“I was shocked at the behaviors of the in-house HR people and headhunters,” comments New York City’s Molly Robbins, who job-hunted for eight months and compares her experience with that of 13 colleagues when their Chicago office closed. “Few (recruiters) are really skilled at working with candidates and clients to fill the job. My overall experience has been almost like throwing pasta on the wall to see if it sticks.”
She maintains that the minute another candidate prevails, the telephone line and email connection die. In September Robbins relocated for a new position in global licensing.
A survey of more than 2,000 new hires around the world by Development Dimensions International Inc. in Pittsburgh, Pa., finds that 88 percent job hunt after discovering “they did not receive an accurate picture of the job during the hiring process.” Only 12 percent don’t.
If you’re encountering similar problems, start managing the process. Alan Fluhrer encourages candidates to “take some amount of control and be professionally assertive rather than annoying. Get the direct number for the recruiter and be pleasantly proactive.”
Fluhrer, having worked as an internal recruiter, adds that corporate recruiters might not be able to provide a time frame and that no one is privy to all information about a position. He’s CEO of the Pasadena, Calif., executive search firm Fluhrer & Bridges Inc.
At the outset, capitalize on the interest a recruiter of any kind has in your candidacy, he advises. Agree on a follow-up schedule, whether once or twice a week. Then move the recruiter along by asking, “Do you have any issues about responding to my emails or phone calls?” Fluhrer suggests. Next, develop a simple email with room to update and boxes to check next to “Sorry, no update” or “Sorry, not hired.” Finally, direct the person to send the email.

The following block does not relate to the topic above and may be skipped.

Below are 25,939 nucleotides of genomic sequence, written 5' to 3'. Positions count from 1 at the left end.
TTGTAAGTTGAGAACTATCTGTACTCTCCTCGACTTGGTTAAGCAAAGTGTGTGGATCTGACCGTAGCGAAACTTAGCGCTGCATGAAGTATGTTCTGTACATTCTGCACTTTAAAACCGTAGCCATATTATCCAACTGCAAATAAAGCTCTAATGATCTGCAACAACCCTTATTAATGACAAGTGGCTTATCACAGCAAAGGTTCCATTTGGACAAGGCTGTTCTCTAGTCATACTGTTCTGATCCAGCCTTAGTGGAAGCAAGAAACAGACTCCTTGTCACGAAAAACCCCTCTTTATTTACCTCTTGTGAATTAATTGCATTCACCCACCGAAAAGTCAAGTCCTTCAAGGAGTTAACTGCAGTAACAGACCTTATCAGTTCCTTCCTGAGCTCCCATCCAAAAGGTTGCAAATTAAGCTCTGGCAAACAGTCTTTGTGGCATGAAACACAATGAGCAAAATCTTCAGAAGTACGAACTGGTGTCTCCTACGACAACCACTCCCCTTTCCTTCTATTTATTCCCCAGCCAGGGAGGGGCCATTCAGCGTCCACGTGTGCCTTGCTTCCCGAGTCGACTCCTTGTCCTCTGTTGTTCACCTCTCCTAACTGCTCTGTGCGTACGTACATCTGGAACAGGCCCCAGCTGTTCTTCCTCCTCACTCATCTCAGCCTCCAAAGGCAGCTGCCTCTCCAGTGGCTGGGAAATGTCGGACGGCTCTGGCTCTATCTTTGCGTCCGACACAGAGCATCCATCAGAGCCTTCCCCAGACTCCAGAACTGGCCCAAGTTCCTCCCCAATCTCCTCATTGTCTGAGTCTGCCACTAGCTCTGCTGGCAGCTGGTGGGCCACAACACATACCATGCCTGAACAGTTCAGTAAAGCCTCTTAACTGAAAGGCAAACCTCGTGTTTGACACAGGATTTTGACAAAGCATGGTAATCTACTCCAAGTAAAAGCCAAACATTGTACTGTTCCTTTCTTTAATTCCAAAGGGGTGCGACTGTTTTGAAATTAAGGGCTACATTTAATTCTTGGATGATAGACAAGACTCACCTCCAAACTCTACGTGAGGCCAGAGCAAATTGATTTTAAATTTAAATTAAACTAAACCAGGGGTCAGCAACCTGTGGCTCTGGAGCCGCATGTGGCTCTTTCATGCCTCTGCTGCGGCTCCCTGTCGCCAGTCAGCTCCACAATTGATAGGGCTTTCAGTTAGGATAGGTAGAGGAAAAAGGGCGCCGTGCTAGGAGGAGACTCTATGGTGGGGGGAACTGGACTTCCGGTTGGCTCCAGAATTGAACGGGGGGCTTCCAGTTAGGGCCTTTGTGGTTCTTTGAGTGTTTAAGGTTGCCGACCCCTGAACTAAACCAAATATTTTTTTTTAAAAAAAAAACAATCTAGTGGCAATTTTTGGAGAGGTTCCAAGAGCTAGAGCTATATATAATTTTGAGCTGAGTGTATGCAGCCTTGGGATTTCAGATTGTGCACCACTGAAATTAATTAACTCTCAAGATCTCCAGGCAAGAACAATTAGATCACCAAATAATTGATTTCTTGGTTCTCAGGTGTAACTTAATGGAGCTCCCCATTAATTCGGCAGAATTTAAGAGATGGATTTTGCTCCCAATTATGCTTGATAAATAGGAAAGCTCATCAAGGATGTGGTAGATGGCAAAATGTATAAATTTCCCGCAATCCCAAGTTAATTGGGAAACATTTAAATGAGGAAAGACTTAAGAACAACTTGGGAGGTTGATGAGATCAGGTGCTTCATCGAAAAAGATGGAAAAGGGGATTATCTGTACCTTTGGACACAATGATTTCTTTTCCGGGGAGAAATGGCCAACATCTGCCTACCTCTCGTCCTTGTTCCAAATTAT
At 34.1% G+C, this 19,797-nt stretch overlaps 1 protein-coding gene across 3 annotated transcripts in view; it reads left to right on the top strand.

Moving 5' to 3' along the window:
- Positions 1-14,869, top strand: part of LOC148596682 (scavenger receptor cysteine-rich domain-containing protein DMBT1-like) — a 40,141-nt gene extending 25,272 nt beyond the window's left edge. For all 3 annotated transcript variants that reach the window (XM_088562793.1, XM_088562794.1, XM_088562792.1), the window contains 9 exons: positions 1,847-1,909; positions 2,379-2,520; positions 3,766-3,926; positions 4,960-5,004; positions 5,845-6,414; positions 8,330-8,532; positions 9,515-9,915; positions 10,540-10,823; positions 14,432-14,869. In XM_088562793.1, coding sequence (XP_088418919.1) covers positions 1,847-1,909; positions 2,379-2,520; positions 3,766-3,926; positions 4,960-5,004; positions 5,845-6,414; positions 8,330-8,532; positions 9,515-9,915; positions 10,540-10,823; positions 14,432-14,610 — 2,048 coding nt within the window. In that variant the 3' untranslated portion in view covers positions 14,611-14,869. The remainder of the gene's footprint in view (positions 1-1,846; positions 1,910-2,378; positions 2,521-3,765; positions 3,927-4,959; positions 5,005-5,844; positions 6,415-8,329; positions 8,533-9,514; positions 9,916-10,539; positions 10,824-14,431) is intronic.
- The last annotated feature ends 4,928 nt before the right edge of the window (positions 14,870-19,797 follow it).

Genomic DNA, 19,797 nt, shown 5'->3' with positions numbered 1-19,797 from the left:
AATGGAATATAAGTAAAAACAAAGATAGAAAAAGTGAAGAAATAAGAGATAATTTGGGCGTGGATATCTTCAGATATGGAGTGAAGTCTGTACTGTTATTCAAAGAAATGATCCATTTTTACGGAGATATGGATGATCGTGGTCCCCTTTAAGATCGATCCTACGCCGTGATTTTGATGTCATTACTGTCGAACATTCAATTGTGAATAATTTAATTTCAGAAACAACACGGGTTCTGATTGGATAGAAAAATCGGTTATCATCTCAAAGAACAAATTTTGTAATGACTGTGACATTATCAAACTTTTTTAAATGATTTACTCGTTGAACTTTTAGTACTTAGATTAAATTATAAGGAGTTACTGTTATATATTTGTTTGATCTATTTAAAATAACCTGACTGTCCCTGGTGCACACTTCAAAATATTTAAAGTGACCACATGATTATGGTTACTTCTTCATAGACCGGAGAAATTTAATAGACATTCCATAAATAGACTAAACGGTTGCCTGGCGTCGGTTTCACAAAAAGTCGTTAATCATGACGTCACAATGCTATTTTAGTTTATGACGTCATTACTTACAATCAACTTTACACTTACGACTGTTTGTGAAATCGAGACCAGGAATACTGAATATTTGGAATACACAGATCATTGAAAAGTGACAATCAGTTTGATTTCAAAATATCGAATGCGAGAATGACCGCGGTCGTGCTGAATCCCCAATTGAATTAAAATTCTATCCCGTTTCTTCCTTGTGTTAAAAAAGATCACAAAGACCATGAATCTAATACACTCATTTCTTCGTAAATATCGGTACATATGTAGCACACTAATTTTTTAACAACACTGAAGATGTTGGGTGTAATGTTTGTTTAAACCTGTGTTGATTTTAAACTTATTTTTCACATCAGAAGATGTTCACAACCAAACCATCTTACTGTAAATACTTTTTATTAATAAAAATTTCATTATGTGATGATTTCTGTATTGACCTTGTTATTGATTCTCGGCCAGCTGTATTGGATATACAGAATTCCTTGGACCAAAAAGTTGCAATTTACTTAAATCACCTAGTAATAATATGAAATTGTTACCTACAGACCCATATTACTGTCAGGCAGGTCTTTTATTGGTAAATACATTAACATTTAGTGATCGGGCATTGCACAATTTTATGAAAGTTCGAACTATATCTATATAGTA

How can you get a clear picture of a job? Ross Weil, partner at Walker Search in New York City, speaks about obtaining “social proof” through very targeted questions about the history of the position, including tenure, the reasons it’s open, who held it, and what experience and responsibilities the previous person had.
Weil also says that some of these questions won’t apply to newly created positions. Go after the “social proof” there, too. “Ask why the position is open,” Weil suggests, “whether the company is in a growth mode, trying to relocate a group or something (else).” For new and existing positions he recommends asking to meet others at your level and in similar roles.
Very bright candidates need to make certain they get a good picture of the potential boss, who might be looking for the perfect candidate, but one less bright than he is, according to Fluhrer. Listen for “rock star,” “god,” “subject-matter expert” or “guru.” Gain clarity through a series of questions.
Fluhrer advocates asking, “What does that term mean to you?” Then he says to listen for information about a certain number of years of experience or a certain kind of experience, such as with start-ups. Nail down the meaning behind responses to get the job description. Then, he suggests, get employers to identify specific accomplishments for the first 30, 60 and 90 days.
Weil indicates that you almost can’t ask too many questions, because each one contributes to the job description. He says to “get peace of mind. Until you have that peace of mind, don’t accept a job offer.”
Motivate recruiters to communicate with you at each step. Gain their commitment to a follow-up schedule. Probe for an accurate picture of the job.
Dr. Mildred L. Culp welcomes your questions at firstname.lastname@example.org. © 2012 Passage Media.